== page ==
Fraction concepts are a vital skill for your child to master. If understanding fractions is not fully accomplished - later math studies, such as probability, ratios, statistics, percentages and algebra (just to name a few) will prove extremely frustrating for your child.
When your student was learning whole numbers the important 'anchor' numbers first learned were 0, 5 and 10.
In fractions we have 'anchor' numbers also but they are different!
Fraction Anchor Numbers
They are 0 , 1/2 and 1. If a child can identify that 1/4 is greater than 0, but less than 1/2 - it will not be difficult for them to see that 1 and 1 /4 is greater than 1 but less than 1 and 1/2.
Students may not quickly grasp the terms 'equal size' or 'equal portion' but they definitely understand "fair share"!
When starting the journey of fractions I recommend simply using the terms 'top number' and 'bottom number'. There is a lot of new stuff going on - we don't need to initially bombard kids with mathematical terms.
The terms Numerator and Denominator will be introduced soon enough.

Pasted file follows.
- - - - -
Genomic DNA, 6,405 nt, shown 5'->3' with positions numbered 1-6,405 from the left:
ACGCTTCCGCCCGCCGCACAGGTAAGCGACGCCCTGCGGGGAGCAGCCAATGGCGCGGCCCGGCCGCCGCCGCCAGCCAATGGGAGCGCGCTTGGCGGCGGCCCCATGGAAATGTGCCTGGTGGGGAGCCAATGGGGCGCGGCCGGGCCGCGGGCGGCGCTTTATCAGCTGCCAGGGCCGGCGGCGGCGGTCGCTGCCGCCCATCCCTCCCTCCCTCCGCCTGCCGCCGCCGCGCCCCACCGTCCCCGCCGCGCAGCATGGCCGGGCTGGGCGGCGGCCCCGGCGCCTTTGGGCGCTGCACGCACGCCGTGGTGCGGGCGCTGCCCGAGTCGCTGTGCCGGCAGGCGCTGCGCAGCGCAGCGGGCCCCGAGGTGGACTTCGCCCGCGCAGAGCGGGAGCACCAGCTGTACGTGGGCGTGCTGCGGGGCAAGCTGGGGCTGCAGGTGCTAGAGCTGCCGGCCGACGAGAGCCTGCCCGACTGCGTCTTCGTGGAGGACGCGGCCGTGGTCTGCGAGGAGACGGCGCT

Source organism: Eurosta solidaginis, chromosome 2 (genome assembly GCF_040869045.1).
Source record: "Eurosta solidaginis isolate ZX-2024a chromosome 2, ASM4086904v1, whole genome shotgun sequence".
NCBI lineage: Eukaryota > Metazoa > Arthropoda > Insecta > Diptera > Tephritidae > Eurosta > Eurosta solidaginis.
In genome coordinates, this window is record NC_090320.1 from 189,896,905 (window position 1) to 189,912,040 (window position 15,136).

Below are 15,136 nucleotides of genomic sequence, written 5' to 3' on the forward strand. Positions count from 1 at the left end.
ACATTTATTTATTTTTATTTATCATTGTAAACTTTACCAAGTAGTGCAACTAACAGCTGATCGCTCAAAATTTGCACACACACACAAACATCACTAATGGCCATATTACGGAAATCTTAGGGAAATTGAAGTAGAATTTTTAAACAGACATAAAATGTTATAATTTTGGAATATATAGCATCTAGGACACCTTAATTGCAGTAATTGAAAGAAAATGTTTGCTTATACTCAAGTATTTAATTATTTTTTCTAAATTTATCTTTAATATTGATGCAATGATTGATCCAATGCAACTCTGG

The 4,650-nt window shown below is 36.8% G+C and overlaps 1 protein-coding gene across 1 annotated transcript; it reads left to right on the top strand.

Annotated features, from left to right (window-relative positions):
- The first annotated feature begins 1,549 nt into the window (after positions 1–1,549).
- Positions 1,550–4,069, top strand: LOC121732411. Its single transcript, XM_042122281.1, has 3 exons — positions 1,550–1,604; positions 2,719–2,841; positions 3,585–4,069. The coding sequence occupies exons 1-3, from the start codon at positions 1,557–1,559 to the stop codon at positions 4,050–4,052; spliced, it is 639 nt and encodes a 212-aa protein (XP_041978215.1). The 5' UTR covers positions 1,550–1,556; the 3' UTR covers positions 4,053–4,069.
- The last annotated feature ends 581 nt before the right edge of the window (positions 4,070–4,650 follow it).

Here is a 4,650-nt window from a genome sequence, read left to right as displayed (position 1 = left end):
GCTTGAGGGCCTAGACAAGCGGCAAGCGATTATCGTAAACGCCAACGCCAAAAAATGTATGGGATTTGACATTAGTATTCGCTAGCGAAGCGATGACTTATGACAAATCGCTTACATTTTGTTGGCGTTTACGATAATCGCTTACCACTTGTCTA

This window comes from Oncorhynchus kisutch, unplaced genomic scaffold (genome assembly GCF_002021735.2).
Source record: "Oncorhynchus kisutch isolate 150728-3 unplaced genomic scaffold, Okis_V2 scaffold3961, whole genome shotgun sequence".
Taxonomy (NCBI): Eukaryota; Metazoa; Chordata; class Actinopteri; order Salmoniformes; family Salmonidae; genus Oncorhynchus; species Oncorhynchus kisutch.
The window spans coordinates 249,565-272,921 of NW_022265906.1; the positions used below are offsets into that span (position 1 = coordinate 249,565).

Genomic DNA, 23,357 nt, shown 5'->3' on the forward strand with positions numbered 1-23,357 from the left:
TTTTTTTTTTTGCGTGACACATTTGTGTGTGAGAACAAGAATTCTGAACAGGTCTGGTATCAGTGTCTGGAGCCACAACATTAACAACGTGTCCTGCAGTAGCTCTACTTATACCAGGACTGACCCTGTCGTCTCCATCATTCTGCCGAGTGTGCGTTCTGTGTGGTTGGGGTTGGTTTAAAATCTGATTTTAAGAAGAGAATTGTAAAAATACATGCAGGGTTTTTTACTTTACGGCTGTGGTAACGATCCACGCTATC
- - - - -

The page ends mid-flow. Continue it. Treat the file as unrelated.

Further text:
There are three parts to understanding the concept of a fraction. Once your child understands them completely and with confidence, move on to adding fractions. These three parts are ...
The Whole can be 'one thing' or a whole 'group of things'.
The number bellow the line. This tells us how many equal parts the whole is divided into. As the number below the line in this case is 6, we know the 'Whole' was divided equally into six parts.
The number above the line. This tells us how many of the equal parts we actually have. We can see the shaded section (green) is three of the six original pieces, so we have Three of Six Equal Parts or 3/6.
It does not matter how long it takes for a student to understand the concepts of a fraction and its different parts. If you move on to other fraction skills before they do, everything else will be a struggle.
Be sure to take advantage of our fraction concept worksheets found in our fraction worksheets section. Please also, don't forget to print out some fraction manipulatives. They certainly make understanding fractions easier.